I tend to keep the original OS, but resize and repartition the HDD so that I can install my preferred set-up but still have the original spyware for when I want to sell the device down the track.

If I can buy a good-spec (64bit, separate vid card, good RAM, good HDD, good number of USB ports) chrome book AND put Ubuntu on it then I might end up with another laptop.

Chrome Books are great for enterprises that want to avoid the Micro$oft tax, and that have a majority of users that only need to use browser-based resources.

Comment: Translated (Score 1) 367

by Helldesk Hound (#48076071) Attached to: Test Version Windows 10 Includes Keylogger

From Microsoft:
"We use a variety of security technologies and procedures to help protect your personal information from unauthorized access, use or disclosure. For example, all data sent from the Windows 10 Technical Preview to Microsoft is encrypted in transit and we store the personal information you provide on computer systems that have limited access and are in controlled facilities."

In other words: "We transmit the data using SSH and store it in a datacentre."

Comment: The reason why USAian broadband is so "slow" is... (Score 1) 513

by Helldesk Hound (#46337779) Attached to: Why Is US Broadband So Slow?

The reason why USAian broadband is so "slow" is because vendors (all vendors, everywhere) only supply a product that is "good enough", and no more, for people to pay the price they're paying. In the USA broadband is very cheap for what is being supplied.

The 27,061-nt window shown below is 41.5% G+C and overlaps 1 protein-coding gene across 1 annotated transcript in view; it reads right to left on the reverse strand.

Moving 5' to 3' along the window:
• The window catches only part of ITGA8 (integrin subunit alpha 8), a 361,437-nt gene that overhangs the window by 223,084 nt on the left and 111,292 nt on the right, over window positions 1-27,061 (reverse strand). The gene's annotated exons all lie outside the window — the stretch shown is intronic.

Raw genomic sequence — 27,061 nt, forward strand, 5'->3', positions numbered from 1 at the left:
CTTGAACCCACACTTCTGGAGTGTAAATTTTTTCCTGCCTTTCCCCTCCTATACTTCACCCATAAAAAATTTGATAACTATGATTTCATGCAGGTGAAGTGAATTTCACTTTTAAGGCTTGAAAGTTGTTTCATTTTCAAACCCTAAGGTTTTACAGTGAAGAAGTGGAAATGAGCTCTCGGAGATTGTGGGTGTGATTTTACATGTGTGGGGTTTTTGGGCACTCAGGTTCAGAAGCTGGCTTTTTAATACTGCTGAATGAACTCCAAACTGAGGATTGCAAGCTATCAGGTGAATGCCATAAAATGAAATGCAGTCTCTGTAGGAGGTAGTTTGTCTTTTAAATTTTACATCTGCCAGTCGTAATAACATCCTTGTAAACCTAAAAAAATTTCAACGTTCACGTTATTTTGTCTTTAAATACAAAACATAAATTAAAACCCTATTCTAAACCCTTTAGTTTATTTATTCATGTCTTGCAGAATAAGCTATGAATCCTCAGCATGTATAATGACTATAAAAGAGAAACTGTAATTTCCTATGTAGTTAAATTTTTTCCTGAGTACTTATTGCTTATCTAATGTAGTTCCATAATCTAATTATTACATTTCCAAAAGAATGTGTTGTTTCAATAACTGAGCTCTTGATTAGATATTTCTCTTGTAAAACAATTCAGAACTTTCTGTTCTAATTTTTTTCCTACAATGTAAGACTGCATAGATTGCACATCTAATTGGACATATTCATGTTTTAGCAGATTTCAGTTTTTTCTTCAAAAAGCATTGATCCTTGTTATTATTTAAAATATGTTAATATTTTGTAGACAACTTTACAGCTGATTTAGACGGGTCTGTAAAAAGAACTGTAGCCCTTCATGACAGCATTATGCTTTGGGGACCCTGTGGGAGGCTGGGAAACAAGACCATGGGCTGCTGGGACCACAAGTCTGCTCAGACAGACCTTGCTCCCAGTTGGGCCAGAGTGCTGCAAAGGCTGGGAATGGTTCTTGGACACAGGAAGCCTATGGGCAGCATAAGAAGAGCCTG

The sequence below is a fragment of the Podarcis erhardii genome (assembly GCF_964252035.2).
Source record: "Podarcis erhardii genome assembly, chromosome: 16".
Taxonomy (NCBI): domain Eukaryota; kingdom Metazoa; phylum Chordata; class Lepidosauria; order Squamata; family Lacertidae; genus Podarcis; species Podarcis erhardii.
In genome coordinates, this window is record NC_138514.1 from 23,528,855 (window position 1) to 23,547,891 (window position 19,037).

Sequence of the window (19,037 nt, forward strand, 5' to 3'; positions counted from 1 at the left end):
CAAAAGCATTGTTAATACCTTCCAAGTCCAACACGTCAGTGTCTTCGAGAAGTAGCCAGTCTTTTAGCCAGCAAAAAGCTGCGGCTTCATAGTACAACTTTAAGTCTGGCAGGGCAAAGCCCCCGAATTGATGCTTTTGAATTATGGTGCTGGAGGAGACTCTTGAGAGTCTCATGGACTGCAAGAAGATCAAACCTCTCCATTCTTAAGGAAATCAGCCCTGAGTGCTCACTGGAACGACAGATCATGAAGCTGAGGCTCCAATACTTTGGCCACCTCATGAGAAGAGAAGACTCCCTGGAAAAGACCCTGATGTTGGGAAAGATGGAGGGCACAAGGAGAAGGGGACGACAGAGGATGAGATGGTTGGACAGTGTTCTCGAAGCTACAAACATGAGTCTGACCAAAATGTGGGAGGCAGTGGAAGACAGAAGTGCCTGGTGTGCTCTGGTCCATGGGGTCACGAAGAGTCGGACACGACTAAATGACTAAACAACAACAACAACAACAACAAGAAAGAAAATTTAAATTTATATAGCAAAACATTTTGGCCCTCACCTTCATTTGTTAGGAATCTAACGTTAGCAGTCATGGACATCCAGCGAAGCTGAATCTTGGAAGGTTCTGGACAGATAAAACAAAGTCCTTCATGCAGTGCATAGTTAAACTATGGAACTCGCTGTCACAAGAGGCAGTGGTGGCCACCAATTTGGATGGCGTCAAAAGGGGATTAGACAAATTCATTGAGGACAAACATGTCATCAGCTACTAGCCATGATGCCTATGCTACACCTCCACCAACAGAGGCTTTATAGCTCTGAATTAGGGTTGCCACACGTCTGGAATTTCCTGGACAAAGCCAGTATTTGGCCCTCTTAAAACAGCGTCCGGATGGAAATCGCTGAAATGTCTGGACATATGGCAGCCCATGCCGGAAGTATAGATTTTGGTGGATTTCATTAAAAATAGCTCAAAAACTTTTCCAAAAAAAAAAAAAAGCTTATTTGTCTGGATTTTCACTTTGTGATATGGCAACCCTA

In other countries around the world people can only dream of having that amount of bandwidth for that price. Suppliers outside of North America simply don't offer packages that cheaply.

Comment: How will this impact on... (Score 1) 712

If M$ is releasing a new iteration of MS Windows every year, then how will this move impact on support for previous releases of MS Windows that were sold with PC hardware sold to consumers within the last 5 years, or disk image builds deployed new into enterprises in the previous 5 years?

I think M$ is building a rod for its own back that it won't be able to sustain.

Comment: Re:The problem is NOT the grid (Score 1) 551

by Helldesk Hound (#34666798) Attached to: How the Free Market Rocked the Grid

> Far too many nations either have their money fixed against the dollar (China being the best example), or
> manipulate (I will exclude for the time, but easy enough to show and prove).

The USian economy is very week and unable to maintain its own position in the financial market. Those countries who are maintaining parity with the USian dollar mostly also have dynamic rapidly growing economies (ie China) that are effectively using the blinkered "reduce costs" mentality that is common to the economic thinking of most of the Western World to attract new business, improve the quality of their manufacturing and technology base, and grow their economy.